Indonesia’s central bank cuts growth outlook, holds rates steady | Business and Economy
Bank Indonesia kept its benchmark interest rate at 3.50 percent, in line with forecasts.
Indonesia’s central bank cut its economic growth outlook for 2022 amid risks from inflation and geopolitical tensions while leaving interest rates at record lows to spur a recovery.
Bank Indonesia (BI) on Tuesday kept its standard seven-day reverse repurchase rate at 3.50 percent, as predicted by all economists in a Reuters poll. It also stabilized other policy rates for the interbank money market overnight.
BI has been adamant about keeping interest rates low for as long as possible, even if Asian central banks begin to tighten monetary policy to rein in commodity prices spike as the Ukraine-Russia war exacerbated supply chain disruptions.
Inflation in Southeast Asia’s largest economy remains within the BI’s 2% to 4% target range, although consumer prices rose to a two-year high in March at 2.64%.
Jakarta has suppressed inflation by subsidizing some fuels and intervening in the price of cooking oil.
On the other hand, the rise in commodity prices has boosted Indonesia’s exports and trade surplus, which analysts say has opened the way for the country to face global monetary tightening, including the strong increase in US interest rates.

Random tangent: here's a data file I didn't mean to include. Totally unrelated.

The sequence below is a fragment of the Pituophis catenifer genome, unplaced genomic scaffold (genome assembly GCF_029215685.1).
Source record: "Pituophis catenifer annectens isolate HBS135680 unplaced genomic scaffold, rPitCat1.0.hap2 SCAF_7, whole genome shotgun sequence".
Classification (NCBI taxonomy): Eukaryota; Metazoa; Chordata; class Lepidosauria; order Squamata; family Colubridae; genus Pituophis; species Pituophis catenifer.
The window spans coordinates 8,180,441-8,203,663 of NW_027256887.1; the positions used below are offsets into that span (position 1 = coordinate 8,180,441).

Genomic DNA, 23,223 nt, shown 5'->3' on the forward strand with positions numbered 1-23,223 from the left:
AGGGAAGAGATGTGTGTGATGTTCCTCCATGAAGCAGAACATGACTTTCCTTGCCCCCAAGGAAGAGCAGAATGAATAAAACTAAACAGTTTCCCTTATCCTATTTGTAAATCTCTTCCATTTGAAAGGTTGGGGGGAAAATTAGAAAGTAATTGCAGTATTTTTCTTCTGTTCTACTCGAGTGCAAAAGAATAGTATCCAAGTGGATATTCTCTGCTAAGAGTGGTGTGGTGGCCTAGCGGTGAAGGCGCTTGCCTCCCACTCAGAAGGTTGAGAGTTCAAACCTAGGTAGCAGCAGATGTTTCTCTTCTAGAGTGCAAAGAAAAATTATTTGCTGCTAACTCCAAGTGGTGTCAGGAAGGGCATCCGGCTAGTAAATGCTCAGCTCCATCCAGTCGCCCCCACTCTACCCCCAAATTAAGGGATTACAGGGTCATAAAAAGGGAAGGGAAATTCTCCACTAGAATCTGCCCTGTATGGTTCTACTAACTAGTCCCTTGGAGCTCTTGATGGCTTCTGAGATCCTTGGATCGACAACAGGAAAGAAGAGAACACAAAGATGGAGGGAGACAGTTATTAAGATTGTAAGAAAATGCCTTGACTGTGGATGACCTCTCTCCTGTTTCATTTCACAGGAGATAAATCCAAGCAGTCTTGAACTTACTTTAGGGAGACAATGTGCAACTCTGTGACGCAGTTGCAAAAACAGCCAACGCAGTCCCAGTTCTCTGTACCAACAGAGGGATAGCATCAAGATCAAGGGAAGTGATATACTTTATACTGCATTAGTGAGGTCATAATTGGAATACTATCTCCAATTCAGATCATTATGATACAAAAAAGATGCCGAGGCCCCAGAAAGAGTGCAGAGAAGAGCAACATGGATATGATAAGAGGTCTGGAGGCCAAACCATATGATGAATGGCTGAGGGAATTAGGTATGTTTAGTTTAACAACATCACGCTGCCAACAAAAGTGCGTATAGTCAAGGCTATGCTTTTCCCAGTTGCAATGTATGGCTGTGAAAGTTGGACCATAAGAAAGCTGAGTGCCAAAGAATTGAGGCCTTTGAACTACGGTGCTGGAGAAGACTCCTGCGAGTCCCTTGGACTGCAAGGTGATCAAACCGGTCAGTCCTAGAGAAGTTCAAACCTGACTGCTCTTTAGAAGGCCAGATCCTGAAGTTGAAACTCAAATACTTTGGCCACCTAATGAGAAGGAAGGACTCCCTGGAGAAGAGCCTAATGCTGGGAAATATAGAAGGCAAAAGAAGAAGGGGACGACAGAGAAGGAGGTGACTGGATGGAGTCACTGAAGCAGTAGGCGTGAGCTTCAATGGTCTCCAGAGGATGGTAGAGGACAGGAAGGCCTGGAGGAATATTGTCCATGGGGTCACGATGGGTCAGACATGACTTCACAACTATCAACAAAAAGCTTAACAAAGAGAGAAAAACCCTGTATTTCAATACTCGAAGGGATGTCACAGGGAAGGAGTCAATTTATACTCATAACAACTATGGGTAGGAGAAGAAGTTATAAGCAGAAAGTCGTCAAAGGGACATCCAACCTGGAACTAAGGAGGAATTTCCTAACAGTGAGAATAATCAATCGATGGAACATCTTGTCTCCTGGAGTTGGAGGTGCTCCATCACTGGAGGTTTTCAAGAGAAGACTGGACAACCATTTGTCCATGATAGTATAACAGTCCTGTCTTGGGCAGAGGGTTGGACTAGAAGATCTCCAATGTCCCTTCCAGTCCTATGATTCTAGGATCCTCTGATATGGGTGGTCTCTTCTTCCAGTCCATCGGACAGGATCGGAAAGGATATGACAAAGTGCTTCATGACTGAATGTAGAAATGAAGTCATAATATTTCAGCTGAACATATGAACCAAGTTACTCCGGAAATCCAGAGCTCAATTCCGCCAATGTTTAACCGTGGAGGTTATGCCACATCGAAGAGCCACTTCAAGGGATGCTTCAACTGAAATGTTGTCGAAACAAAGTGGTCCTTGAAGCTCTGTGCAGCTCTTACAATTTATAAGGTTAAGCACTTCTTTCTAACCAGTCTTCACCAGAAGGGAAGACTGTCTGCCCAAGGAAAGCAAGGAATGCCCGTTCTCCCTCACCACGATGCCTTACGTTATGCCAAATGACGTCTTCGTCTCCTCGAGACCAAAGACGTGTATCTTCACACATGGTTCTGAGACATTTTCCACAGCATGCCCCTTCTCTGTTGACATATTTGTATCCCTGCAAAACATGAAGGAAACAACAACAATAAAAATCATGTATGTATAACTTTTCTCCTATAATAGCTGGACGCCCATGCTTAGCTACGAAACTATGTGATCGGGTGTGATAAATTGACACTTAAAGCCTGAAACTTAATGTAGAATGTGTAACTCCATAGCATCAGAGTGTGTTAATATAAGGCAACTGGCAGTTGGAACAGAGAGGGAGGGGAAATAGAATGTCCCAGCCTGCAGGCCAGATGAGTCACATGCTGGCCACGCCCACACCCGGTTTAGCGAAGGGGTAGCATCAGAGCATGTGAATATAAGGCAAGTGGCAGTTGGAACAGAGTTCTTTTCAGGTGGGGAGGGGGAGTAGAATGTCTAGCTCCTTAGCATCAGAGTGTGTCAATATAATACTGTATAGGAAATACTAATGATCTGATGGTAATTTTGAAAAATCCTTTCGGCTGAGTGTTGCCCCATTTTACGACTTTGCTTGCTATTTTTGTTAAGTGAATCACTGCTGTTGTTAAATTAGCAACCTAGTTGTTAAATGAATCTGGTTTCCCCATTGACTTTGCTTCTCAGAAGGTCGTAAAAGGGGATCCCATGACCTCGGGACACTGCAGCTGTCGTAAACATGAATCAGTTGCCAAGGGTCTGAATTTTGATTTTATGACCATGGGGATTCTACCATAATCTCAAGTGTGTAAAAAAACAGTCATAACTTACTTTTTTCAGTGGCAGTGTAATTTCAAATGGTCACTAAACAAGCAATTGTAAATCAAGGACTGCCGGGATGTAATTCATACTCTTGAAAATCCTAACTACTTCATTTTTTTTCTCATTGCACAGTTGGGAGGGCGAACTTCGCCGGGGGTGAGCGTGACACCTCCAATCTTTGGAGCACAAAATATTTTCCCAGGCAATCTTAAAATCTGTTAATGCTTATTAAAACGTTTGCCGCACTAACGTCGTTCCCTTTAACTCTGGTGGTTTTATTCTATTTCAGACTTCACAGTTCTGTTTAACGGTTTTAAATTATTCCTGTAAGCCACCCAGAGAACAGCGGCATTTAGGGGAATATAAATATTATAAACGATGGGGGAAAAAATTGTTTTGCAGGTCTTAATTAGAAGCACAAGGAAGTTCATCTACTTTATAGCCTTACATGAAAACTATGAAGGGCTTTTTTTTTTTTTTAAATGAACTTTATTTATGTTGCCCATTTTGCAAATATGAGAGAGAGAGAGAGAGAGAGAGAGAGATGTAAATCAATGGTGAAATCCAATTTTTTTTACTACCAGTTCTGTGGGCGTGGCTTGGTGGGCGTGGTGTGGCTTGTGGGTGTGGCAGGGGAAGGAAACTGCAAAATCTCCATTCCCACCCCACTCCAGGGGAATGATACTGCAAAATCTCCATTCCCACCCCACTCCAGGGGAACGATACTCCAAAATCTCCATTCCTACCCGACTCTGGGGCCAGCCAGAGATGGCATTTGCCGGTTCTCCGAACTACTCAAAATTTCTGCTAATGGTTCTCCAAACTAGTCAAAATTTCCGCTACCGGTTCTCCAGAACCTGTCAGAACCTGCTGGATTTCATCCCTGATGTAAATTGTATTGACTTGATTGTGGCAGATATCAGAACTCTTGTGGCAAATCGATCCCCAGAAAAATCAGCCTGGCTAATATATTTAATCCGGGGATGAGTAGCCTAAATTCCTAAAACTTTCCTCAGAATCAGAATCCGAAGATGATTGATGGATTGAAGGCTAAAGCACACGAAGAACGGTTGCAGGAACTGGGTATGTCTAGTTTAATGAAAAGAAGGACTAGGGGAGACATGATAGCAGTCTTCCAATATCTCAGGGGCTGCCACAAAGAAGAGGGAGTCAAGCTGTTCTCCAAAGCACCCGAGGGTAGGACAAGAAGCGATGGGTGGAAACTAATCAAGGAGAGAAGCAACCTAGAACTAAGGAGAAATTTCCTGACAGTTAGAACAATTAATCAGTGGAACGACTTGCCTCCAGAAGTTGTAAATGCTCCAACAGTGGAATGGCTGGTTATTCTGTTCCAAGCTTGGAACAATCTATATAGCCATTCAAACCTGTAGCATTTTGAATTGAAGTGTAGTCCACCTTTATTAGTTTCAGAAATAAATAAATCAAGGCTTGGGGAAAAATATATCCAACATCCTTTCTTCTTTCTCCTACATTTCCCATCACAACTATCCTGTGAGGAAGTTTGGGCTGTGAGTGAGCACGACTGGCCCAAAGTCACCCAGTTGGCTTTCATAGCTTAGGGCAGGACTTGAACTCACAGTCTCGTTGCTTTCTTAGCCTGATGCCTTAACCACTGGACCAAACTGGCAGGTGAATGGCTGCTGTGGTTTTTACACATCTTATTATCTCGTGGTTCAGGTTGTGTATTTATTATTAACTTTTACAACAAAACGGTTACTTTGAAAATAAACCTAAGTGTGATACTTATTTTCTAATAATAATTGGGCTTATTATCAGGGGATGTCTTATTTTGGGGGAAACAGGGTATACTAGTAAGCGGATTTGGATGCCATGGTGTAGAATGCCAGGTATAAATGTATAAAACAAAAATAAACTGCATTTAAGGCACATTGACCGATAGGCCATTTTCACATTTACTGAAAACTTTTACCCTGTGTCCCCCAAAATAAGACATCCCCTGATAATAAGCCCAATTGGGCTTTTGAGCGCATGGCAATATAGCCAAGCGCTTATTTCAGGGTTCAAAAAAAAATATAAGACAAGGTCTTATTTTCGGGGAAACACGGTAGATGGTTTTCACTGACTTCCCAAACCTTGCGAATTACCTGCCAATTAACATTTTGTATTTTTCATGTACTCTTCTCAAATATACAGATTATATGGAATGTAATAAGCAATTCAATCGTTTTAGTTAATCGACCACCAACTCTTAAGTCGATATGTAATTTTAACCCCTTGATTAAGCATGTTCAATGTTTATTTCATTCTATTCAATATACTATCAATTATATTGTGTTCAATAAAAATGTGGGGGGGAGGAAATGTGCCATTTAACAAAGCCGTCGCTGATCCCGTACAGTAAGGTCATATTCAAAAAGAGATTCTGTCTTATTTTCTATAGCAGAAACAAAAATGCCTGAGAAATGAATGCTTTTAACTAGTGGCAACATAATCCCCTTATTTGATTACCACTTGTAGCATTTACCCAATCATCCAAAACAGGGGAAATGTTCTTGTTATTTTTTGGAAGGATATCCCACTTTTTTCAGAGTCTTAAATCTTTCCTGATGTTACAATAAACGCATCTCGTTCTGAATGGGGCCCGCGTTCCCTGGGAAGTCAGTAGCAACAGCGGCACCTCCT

Previous US monetary tightening moves have triggered capital outflows and rupiah volatility.
However, BI downgraded its economic growth outlook for this year to 4.5-5.3% from 4.7-5.5% previously.
“Slower growth and higher inflation mark an uneasy combination for many policymakers, including Bank Indonesia,” said Wellian Wiranto, chief economist at OCBC Bank.
“Going forward, despite such nascent growth concerns, we expect BI to start prioritizing anti-inflation,” he added, predicting BI will begin a cycle of interest gains. rates next month for a total of 100 basis points this year.
During the pandemic, BI cut interest rates by a total of 150 basis points, or 1.5%, and pumped billions of dollars into the financial system. It began easing its lax policy with an increase in the reserve requirement ratio in March.